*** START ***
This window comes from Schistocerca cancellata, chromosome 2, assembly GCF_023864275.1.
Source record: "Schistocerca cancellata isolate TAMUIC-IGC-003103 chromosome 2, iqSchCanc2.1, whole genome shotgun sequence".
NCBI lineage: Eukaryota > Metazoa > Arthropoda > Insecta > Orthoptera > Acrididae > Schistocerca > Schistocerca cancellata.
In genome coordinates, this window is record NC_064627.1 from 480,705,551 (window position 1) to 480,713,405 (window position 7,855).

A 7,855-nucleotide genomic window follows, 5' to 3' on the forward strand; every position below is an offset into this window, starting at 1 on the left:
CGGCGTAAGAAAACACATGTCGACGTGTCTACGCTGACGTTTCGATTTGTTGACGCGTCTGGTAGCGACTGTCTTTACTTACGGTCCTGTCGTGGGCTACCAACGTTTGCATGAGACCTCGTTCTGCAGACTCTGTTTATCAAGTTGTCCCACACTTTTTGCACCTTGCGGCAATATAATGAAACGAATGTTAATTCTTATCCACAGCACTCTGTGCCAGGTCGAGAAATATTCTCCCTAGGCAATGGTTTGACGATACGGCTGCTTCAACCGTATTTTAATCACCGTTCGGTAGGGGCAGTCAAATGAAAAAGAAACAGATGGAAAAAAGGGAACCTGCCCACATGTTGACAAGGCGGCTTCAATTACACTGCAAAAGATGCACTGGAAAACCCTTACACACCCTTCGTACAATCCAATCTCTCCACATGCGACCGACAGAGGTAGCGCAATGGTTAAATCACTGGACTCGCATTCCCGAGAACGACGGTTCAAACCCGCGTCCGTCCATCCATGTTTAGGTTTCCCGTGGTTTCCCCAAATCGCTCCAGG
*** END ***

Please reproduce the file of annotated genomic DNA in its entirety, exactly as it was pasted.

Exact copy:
This window comes from Schistocerca cancellata, chromosome 2, assembly GCF_023864275.1.
Source record: "Schistocerca cancellata isolate TAMUIC-IGC-003103 chromosome 2, iqSchCanc2.1, whole genome shotgun sequence".
NCBI lineage: Eukaryota > Metazoa > Arthropoda > Insecta > Orthoptera > Acrididae > Schistocerca > Schistocerca cancellata.
In genome coordinates, this window is record NC_064627.1 from 480,705,551 (window position 1) to 480,713,405 (window position 7,855).

A 7,855-nucleotide genomic window follows, 5' to 3' on the forward strand; every position below is an offset into this window, starting at 1 on the left:
CGGCGTAAGAAAACACATGTCGACGTGTCTACGCTGACGTTTCGATTTGTTGACGCGTCTGGTAGCGACTGTCTTTACTTACGGTCCTGTCGTGGGCTACCAACGTTTGCATGAGACCTCGTTCTGCAGACTCTGTTTATCAAGTTGTCCCACACTTTTTGCACCTTGCGGCAATATAATGAAACGAATGTTAATTCTTATCCACAGCACTCTGTGCCAGGTCGAGAAATATTCTCCCTAGGCAATGGTTTGACGATACGGCTGCTTCAACCGTATTTTAATCACCGTTCGGTAGGGGCAGTCAAATGAAAAAGAAACAGATGGAAAAAAGGGAACCTGCCCACATGTTGACAAGGCGGCTTCAATTACACTGCAAAAGATGCACTGGAAAACCCTTACACACCCTTCGTACAATCCAATCTCTCCACATGCGACCGACAGAGGTAGCGCAATGGTTAAATCACTGGACTCGCATTCCCGAGAACGACGGTTCAAACCCGCGTCCGTCCATCCATGTTTAGGTTTCCCGTGGTTTCCCCAAATCGCTCCAGG